7stud -- wrote:
>> Well, then what's all this talk about "the parser sees this, and the 
>> parser does that".  

If you do this:

class B
  def a
    @a
  end

  def bar
    "bar"
  end

  def baz
    self.a = "baz"
  end
end

b = B.new
puts b.bar
puts b.a
puts b.baz

--output:--
bar
nil
'baz': undefined method `a=' for #<B:0x24fe0> (NoMethodError)

1) b.a returns nil because the 'a' method exists, but the 'a' method 
tries to return a non-existent instance variable @a.

2) The error message is due to the fact that self.a tries to access a 
method called a=, which in this class doesn't exist.

If you add the setter method, a=, then the error message goes away:

class B
  def a
    @a
  end

  def a=(val)
    @a = val
  end

  def bar
    "bar"
  end

  def baz
    self.a = "baz"
  end
end

b = B.new
puts b.bar
puts b.a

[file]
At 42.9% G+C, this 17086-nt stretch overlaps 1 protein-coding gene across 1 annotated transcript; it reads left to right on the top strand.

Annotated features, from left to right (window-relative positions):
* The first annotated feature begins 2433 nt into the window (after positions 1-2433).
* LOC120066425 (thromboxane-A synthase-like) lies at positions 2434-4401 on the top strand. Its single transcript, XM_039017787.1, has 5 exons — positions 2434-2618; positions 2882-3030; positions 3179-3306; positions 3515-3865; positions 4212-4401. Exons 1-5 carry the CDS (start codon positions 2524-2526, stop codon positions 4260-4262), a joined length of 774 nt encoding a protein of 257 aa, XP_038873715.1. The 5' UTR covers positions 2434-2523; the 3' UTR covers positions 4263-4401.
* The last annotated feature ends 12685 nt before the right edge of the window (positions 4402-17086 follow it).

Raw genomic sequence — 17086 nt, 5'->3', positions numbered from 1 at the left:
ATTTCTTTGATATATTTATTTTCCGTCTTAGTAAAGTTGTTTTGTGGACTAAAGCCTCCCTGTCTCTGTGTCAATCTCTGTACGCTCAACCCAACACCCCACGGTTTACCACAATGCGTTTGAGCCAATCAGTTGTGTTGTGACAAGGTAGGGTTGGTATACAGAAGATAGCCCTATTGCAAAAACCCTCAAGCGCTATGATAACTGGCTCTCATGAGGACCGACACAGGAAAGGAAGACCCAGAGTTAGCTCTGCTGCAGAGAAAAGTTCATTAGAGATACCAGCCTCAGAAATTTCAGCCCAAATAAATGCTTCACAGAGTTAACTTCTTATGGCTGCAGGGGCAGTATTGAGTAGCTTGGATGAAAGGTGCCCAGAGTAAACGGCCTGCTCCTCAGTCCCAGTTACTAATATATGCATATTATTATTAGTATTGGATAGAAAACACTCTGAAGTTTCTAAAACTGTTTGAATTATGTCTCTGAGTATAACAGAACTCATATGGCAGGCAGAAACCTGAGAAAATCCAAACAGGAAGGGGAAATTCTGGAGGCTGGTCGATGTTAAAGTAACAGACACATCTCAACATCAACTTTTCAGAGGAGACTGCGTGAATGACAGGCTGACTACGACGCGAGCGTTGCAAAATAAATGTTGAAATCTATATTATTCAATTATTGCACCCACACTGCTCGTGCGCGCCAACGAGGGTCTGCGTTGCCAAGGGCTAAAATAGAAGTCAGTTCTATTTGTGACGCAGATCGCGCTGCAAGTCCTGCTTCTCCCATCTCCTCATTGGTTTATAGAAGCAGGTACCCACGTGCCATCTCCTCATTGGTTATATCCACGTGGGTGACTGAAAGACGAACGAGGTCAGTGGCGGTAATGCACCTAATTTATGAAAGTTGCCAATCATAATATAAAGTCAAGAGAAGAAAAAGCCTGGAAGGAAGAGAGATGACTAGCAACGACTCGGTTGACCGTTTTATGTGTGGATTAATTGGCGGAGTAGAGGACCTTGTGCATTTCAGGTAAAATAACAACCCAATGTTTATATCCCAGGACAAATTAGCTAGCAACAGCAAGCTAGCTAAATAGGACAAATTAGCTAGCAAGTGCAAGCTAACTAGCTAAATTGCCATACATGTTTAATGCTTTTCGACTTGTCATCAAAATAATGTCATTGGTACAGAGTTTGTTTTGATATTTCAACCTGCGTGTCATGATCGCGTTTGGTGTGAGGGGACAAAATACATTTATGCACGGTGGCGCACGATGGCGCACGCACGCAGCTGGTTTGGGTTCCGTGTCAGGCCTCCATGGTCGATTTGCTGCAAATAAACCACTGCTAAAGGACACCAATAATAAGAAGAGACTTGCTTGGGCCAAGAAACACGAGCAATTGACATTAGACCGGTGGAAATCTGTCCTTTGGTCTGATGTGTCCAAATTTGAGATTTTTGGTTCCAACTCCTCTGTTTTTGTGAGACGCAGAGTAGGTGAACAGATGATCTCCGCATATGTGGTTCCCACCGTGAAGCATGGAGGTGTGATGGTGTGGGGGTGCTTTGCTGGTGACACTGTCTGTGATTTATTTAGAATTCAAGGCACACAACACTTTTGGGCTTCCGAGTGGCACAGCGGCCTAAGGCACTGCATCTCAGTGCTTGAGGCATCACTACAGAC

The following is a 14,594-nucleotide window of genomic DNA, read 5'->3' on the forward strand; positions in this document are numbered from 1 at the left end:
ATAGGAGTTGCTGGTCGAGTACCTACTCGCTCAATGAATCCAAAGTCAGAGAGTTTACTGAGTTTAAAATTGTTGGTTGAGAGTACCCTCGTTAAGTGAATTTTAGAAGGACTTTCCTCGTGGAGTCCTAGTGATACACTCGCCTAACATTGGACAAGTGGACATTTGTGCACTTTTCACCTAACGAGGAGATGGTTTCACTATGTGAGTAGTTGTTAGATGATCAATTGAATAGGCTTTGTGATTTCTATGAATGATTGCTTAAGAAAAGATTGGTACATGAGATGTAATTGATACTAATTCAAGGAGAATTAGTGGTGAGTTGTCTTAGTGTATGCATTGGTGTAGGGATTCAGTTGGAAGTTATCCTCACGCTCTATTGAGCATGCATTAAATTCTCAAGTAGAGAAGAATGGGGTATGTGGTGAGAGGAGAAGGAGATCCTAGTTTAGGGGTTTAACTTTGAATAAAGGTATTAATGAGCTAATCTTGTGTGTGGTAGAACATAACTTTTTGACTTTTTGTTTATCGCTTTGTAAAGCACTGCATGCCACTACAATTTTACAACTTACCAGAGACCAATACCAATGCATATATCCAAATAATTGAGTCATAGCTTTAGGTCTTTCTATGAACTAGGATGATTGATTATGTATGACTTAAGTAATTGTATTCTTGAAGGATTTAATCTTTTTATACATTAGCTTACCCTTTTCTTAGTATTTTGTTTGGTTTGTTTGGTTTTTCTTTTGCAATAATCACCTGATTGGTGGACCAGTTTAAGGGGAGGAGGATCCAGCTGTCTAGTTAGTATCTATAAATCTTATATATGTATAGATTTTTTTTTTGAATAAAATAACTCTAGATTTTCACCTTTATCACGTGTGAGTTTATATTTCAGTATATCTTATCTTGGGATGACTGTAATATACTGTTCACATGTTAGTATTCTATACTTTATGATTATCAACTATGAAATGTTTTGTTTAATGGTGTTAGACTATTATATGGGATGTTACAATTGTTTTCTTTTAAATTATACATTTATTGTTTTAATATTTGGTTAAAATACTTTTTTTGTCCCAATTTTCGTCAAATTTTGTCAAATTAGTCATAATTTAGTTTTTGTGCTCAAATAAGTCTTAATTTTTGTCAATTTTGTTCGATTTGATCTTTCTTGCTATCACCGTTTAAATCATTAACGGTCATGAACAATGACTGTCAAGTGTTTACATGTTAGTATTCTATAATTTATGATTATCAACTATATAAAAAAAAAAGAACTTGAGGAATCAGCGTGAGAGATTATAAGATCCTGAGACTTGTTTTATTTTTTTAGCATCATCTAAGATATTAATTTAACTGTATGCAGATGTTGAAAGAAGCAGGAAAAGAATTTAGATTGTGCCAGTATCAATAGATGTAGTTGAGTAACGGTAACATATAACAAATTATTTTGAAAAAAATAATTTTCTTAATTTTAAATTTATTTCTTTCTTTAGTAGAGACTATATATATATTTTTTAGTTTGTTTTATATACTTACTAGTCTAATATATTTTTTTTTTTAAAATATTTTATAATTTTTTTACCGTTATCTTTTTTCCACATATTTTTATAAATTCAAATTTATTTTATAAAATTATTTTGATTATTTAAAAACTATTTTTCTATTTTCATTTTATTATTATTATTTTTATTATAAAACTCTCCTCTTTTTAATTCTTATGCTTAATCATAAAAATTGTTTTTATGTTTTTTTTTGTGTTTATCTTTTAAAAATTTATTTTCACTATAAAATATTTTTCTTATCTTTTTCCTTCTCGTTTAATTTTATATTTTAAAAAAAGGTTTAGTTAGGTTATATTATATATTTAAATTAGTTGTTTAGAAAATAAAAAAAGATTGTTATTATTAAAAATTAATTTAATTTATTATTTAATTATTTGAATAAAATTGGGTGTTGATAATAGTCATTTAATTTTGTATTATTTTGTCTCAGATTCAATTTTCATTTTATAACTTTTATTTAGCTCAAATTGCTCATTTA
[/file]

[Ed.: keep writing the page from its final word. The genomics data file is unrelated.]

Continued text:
puts b.baz

--output:--
bar
nil
baz
baz

Note that 'a =' doesn't appear anywhere in the code.  Adding 'a =' in 
the body of a method doesn't change anything:

class B
  def a
    @a
  end

  def a=(val)
    @a = val
  end

  def bar
    a = "bar"  #<----****
  end

  def baz
    self.a = "baz"
  end

  def foo
    a = 10
  end
end

b = B.new
puts b.bar
puts b.a
puts b.baz
puts b.a


--output:--
bar
nil
baz
baz


All of which I guess has nothing to do with the op's question.  The op 
correctly identified that self.a = "baz" calls the a= method, but that a 
= "bar" does not.   I guess I would pose this question to the op: when 
have you ever been able to access the a= method in a class without using 
the format some_obj.a = ?



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